On another, more serious occasion, my father once met and conversed with the talented singer Carlos Ramirez, on one of the Colombian baritone’s South American tours during the late forties.
The once-popular Ramirez, who had made sporadic film appearances in a handful of MGM musicals of the period, including Two Girls and a Sailor and Bathing Beauty (both from 1944), Anchors Aweigh (1945), and Easy to Wed (1946), was asked by my father why he had left the Hollywood dream factory; to which the former matinee idol replied that he was always given very little screen time in his all-too-brief film career because of his overly swarthy looks and “ethnic” Latin appearance — so much for making it in the movies.
My mother, who was not so much the demented opera fanatic that my dad had been, sang contralto in her church’s choir. She would recount to me the oft-told tale of how, on the eve of my birth, she and my father had attended a live performance of Madama Butterfly; how, on the next morning, mom suddenly went into labor; and how, at precisely three minutes before the crack of midnight, her little baby boy appeared, wailing and bleating like a lost billy goat. Dad then offered up the rather prophetic assertion that after the musical events of the previous night, his firstborn son would simply have to grow up enamored of the opera.
Much later in life, I took a trip back to my hometown of São Paulo (coincidentally, right around the time of my birthday). Paying a visit to the Livraria Cultura, one of the country’s largest bookstore chains – the equivalent of our bustling Barnes & Noble – I came across a rather unwieldy tome with the captivating title, Opera in São Paulo 1952-2005.
With my curiosity sufficiently piqued, I went straight to the section detailing the events of July 15, 1954. I could hardly contain my pleasure at what I found there: a complete cast listing for a performance of Puccini’s Madama Butterfly, given at the now-defunct Teatro Colombo, destroyed by fire in the mid-1960s, in the downtown neighborhood of Brás, near to where my parents once lived.
In the role of Cio-Cio-San, who is known throughout the work as “Butterfly,” was the Japanese-Brazilian soprano Julia Imai. My eyes misted over as I looked up from the book’s pages. Overcome at the thought, it occurred to me that the “oft-told” story my parents had been recounting at the dinner table for lo, these many years was true after all.
Hitting the Right Notes
After my father had settled down to raise his new family, he continued to listen to opera on the radio, while curled up in his favorite evening chair, or resting quietly after a particularly large meal. He would sometimes place me, or my baby brother, on the bed beside him; and the two of us would snooze away in a languidly drawn-out siesta to the steady poundings of the Anvil Chorus.
One time, while I was sleeping cozily on the pillow, my aunt Rosaria crept into the room and cautiously cradled me in her arms. To keep me from fidgeting about she started to sing opera, to which I responded in kind, giving out what was probably my first piercing high note.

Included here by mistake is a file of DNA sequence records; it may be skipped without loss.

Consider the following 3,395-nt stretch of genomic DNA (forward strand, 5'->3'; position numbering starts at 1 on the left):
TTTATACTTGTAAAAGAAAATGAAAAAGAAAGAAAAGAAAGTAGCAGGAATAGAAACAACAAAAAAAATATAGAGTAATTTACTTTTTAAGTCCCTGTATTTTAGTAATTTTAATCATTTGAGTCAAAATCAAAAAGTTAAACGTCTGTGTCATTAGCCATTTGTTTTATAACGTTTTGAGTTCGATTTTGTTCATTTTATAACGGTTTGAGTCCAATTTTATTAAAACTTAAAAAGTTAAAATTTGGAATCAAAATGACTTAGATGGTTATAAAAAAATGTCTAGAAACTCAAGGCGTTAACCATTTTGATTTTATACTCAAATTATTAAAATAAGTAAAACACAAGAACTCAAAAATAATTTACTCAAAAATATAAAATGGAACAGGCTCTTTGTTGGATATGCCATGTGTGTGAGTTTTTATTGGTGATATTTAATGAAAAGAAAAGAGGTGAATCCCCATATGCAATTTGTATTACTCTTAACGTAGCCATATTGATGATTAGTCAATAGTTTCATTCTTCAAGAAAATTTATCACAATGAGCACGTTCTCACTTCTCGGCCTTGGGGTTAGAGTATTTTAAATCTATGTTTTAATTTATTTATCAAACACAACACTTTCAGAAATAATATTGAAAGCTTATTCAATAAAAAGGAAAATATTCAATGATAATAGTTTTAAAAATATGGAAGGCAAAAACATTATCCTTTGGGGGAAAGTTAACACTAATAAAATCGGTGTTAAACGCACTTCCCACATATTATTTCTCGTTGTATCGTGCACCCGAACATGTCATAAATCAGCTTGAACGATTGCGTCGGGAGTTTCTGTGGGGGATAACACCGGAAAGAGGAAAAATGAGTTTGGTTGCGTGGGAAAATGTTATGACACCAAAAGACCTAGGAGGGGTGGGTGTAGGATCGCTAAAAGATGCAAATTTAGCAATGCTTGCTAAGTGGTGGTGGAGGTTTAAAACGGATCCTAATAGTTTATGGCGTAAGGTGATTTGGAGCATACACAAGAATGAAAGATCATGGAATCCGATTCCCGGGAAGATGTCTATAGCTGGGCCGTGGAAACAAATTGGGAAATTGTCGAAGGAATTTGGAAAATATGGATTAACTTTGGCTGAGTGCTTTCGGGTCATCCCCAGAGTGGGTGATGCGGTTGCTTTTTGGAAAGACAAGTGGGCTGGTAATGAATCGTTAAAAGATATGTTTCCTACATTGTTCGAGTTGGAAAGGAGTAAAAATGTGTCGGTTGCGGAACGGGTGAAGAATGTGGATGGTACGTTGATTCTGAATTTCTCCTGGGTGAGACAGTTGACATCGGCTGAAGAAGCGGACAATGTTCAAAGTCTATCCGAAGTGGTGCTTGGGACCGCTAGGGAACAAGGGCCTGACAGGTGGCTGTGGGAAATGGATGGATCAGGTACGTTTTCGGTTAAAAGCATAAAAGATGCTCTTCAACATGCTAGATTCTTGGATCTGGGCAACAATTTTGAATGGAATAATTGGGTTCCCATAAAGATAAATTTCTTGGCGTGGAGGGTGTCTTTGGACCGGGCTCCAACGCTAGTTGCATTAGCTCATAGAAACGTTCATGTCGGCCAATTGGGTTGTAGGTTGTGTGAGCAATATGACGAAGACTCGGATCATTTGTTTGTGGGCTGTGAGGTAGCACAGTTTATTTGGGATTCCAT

I have no recollection of the execrable sound that might have issued from that tiny, under-developed throat. But whatever noise emerged definitely had a delirious effect on my aunt: she was seen scurrying about the household, announcing to one and all that her little nephew had just sung an “operatic air” at a mere six months of age.
At five years old, my parents took me to live in New York City, as my precocious efforts at caterwauling in São Paulo soon became restricted to the inner-city surroundings of a six-storied tenement in the South Bronx. As a young and musically interested adolescent of Brazilian descent, growing up in the sixties in the Soundview section of the city was tough enough; for a boy who enjoyed listening to classical music in general – and to opera singing in particular – it was doubly difficult.
But enjoy it I did, and from this early exposure I soon developed a lifelong appreciation of – and intense passion for – music, drama, film, and the performing and creative arts; and for that most precious of theatrical art forms, the opera… pretty much as my father had predicted.
Unlike his spendthrift son, however, dad was not a big record collector, so there was not much in the Lopes household to draw from. He did, however, come into possession of two complete opera albums that I must have played over and over again to their unfortunate detriment. The first, of course, was Madama Butterfly. The second was my own personal favorite. It was of an opera that not too many folks have ever heard of: that of the nineteenth-century French composer Leo Delibes’ Lakmé.
Delibes is probably best known for his ballet scores Coppélia and Sylvia. He did write other works for the stage, but Lakmé is no doubt his most well-known piece, especially the wonderfully lyrical “Flower Duet.” The plot of Lakmé is similar to that of Butterfly: a foreigner, in this case a British soldier named Gerald, falls in love with the exotic Lakmé, the daughter of a Brahmin high priest. From this unlikely union only tragedy can occur, and sure enough that’s exactly what happens: in the end, the lovely Lakmé takes poison and expires in the arms of her English lover.